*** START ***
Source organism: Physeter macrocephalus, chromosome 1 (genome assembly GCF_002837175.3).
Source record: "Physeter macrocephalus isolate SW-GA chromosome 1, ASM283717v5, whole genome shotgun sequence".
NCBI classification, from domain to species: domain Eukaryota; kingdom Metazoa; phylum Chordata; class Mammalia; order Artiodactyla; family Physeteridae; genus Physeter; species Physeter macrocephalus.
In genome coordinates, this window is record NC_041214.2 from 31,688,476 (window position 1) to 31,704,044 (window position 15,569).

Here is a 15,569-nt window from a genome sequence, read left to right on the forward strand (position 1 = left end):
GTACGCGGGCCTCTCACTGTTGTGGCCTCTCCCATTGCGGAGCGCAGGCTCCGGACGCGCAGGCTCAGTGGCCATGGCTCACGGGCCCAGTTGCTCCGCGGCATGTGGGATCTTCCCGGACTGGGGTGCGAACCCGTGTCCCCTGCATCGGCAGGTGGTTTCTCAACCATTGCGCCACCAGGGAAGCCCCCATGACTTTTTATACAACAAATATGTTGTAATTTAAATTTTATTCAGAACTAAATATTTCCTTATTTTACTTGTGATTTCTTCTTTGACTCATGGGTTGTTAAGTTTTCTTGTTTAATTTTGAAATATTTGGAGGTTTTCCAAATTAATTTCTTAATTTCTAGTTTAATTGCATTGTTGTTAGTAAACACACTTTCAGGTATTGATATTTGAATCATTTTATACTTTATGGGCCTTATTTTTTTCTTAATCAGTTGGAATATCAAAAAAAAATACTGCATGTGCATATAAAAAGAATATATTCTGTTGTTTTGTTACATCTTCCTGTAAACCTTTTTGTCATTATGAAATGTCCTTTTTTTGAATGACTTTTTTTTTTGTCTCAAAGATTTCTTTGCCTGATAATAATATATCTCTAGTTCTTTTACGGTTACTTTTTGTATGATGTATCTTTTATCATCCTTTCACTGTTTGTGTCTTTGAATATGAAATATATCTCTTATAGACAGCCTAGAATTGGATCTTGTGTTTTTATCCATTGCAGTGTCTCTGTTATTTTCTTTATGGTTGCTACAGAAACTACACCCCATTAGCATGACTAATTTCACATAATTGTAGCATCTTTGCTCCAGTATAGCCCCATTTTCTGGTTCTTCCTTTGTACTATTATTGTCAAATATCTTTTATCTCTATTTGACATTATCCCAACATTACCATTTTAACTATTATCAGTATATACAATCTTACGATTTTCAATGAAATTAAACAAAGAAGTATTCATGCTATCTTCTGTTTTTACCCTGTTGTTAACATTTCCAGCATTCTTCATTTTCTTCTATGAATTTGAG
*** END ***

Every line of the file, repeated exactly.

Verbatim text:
Source organism: Physeter macrocephalus, chromosome 1 (genome assembly GCF_002837175.3).
Source record: "Physeter macrocephalus isolate SW-GA chromosome 1, ASM283717v5, whole genome shotgun sequence".
NCBI classification, from domain to species: domain Eukaryota; kingdom Metazoa; phylum Chordata; class Mammalia; order Artiodactyla; family Physeteridae; genus Physeter; species Physeter macrocephalus.
In genome coordinates, this window is record NC_041214.2 from 31,688,476 (window position 1) to 31,704,044 (window position 15,569).

Here is a 15,569-nt window from a genome sequence, read left to right on the forward strand (position 1 = left end):
GTACGCGGGCCTCTCACTGTTGTGGCCTCTCCCATTGCGGAGCGCAGGCTCCGGACGCGCAGGCTCAGTGGCCATGGCTCACGGGCCCAGTTGCTCCGCGGCATGTGGGATCTTCCCGGACTGGGGTGCGAACCCGTGTCCCCTGCATCGGCAGGTGGTTTCTCAACCATTGCGCCACCAGGGAAGCCCCCATGACTTTTTATACAACAAATATGTTGTAATTTAAATTTTATTCAGAACTAAATATTTCCTTATTTTACTTGTGATTTCTTCTTTGACTCATGGGTTGTTAAGTTTTCTTGTTTAATTTTGAAATATTTGGAGGTTTTCCAAATTAATTTCTTAATTTCTAGTTTAATTGCATTGTTGTTAGTAAACACACTTTCAGGTATTGATATTTGAATCATTTTATACTTTATGGGCCTTATTTTTTTCTTAATCAGTTGGAATATCAAAAAAAAATACTGCATGTGCATATAAAAAGAATATATTCTGTTGTTTTGTTACATCTTCCTGTAAACCTTTTTGTCATTATGAAATGTCCTTTTTTTGAATGACTTTTTTTTTTGTCTCAAAGATTTCTTTGCCTGATAATAATATATCTCTAGTTCTTTTACGGTTACTTTTTGTATGATGTATCTTTTATCATCCTTTCACTGTTTGTGTCTTTGAATATGAAATATATCTCTTATAGACAGCCTAGAATTGGATCTTGTGTTTTTATCCATTGCAGTGTCTCTGTTATTTTCTTTATGGTTGCTACAGAAACTACACCCCATTAGCATGACTAATTTCACATAATTGTAGCATCTTTGCTCCAGTATAGCCCCATTTTCTGGTTCTTCCTTTGTACTATTATTGTCAAATATCTTTTATCTCTATTTGACATTATCCCAACATTACCATTTTAACTATTATCAGTATATACAATCTTACGATTTTCAATGAAATTAAACAAAGAAGTATTCATGCTATCTTCTGTTTTTACCCTGTTGTTAACATTTCCAGCATTCTTCATTTTCTTCTATGAATTTGAG